Following Professor Bai’s visit to Australia, I was invited to visit CIOMP for a two-week period later in 2007 and was based in her editorial unit. This enabled me to meet and work with Professor Bai’s co-editors. I was also able to help with the English language work in research papers and thereby helped speed up the editorial process. For the benefit of several hundred CIOMP Research Students, I gave a talk about the history and development of fibre optic communications, a subject I have now been studying for 40 years. I was impressed with the high English language ability of these students. Since 2009 I have visited CIOMP every year and have become more integrated into the overall editorial process.


In 2010 I was asked to give a talk on the art of preparing and writing research papers for submission to leading international optics journals and conferences, as an aid to the graduate students at CIOMP. The idea here was to enhance the value of and broaden the international acceptance of their optics research.


About this time, CIOMP started a dialogue with the Optical Society of America (OSA) with a view to initiating a new high-level optics journal that would provide an additional and more national-focussed outlet for the ever-increasing volume of world-class research in optics emerging from within China.  CIOMP had already hosted several successful Summer Schools in close collaboration with the OSA, as well as meetings for members of OSA Student Chapters in China.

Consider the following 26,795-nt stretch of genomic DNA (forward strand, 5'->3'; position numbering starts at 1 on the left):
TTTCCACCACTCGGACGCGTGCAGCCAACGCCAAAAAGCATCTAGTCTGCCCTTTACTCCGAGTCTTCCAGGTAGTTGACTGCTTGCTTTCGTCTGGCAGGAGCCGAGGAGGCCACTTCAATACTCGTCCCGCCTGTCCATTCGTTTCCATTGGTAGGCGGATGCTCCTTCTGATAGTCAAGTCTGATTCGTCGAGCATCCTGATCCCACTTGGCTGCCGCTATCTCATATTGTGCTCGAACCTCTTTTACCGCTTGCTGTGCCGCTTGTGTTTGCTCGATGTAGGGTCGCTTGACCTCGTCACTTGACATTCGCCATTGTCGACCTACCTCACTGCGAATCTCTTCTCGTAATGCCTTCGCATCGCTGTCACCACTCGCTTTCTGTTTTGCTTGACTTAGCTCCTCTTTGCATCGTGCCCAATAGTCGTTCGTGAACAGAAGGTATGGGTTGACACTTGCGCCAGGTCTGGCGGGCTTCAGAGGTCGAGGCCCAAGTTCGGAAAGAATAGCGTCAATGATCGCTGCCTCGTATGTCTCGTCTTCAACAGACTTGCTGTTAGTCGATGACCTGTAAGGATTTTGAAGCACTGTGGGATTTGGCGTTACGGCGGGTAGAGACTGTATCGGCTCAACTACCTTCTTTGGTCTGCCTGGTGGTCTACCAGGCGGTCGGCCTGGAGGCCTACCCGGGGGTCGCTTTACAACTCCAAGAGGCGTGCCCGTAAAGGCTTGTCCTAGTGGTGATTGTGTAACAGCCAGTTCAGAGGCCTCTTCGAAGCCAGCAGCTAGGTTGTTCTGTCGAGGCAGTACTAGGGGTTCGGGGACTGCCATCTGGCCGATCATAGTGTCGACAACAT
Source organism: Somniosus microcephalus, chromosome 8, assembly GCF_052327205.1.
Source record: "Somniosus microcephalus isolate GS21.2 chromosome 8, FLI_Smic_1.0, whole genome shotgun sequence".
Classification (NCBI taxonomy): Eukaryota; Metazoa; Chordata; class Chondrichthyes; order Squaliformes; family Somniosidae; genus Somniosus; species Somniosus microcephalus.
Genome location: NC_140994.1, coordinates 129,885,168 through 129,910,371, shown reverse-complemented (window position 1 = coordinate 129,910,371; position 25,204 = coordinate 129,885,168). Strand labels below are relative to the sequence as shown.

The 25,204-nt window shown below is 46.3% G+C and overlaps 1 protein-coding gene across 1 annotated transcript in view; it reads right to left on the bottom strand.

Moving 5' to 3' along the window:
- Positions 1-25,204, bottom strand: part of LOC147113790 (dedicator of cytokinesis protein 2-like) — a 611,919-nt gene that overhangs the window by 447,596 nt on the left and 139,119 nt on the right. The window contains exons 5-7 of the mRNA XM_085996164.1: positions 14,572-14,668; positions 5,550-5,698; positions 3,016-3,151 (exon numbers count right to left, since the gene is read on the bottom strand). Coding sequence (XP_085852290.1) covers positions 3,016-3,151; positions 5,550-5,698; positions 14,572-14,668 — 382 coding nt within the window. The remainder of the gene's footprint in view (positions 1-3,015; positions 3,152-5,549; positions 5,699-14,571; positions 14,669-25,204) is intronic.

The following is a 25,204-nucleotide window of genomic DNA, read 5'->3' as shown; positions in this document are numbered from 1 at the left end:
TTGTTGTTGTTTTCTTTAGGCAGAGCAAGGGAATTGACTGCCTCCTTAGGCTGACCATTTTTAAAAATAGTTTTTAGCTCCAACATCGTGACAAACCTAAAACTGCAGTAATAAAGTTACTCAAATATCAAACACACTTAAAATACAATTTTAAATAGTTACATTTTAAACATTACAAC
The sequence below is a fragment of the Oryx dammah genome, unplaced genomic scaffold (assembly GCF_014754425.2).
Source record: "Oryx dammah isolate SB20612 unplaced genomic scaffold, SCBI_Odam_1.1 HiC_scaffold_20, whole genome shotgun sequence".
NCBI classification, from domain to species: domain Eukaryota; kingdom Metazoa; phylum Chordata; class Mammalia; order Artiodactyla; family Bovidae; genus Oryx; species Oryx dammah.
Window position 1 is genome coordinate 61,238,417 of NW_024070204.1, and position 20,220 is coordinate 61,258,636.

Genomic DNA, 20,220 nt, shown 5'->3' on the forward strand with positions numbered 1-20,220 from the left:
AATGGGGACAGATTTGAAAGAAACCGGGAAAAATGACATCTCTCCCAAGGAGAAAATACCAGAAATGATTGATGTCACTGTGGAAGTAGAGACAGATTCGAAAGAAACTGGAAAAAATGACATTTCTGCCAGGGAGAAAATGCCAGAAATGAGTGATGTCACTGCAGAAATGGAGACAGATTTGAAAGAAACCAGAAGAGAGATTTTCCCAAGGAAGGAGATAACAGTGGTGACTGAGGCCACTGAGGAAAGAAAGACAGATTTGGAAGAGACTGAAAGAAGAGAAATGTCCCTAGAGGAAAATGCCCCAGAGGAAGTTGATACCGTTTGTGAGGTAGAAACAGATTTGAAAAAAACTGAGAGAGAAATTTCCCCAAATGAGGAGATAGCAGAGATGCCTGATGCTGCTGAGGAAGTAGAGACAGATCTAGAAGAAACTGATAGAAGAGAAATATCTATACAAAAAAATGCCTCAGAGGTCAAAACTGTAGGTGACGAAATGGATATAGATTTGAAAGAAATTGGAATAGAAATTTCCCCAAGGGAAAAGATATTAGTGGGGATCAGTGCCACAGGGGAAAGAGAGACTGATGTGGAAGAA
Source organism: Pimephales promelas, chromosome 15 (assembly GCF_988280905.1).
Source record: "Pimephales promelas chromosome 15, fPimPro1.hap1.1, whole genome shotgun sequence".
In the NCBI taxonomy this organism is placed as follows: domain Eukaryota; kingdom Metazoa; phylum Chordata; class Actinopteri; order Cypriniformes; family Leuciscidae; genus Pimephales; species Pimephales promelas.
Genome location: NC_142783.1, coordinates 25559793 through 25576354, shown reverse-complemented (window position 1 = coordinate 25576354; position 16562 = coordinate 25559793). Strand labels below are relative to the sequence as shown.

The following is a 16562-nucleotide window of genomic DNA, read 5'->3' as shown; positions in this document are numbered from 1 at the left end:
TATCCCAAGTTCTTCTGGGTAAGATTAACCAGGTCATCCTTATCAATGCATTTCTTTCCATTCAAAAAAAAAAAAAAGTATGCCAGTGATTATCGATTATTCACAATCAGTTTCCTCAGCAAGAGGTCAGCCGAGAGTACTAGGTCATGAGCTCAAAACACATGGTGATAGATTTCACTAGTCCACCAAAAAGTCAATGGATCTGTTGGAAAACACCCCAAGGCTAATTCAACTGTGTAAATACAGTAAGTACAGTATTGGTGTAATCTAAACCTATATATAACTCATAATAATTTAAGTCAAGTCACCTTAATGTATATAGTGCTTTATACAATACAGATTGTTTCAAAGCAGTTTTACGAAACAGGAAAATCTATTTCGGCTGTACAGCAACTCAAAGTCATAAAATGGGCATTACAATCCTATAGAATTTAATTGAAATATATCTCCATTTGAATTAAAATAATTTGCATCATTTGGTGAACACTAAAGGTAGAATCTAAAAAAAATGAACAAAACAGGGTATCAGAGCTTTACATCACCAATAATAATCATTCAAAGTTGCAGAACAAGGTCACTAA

In view of my increasing links with China through CIOMP, I was invited by the OSA to join a Long-Term Planning Group (LTPG) within the OSA. The LTPG was set up to help promote the OSA and its professional support and activities for the benefit of China-based research students, academics and industry workers by making these activities more accessible to the 200,000 optics workers and researchers across the country. A Sino-American Workshop was held in Los Angeles in 2011 to help promote this goal and Professor Yuhong Bai, representing CIOMP, and myself were invited to attend.


Light: Science & Applications

A joint initiative between CIOMP and the Nature Publishing Group led to the inauguration of the new optics journal: Light, Science & Applications (LSA) that was launched initially in electronic form in 2012 with a hard copy to follow in 2013. My support for the new journal has led me to becoming a Topical Editor covering the area of guided wave optics and photonics. This is a challenging role, as the goal for LSA is to become a top optics journal in international rankings within the next few years.




The establishment of CIOMP in 1952 has provided a spearhead for Chinese optics and a figurehead for its future. It has also provided cohesion in optics in a country that is physically very large and diverse in both its geography and demographics. CIOMP has become a forerunner in raising the status of Chinese optics in the international community and increasingly reflects the breadth and depth of Chinese optics. It was a pleasure to be invited to attend the Photonics Trend Conference and associated celebrations for the 60th anniversary of CIOMP in September 2012. I look forward to a long and continuing association with CIOMP, and to following with interest its future path and leadership in optics.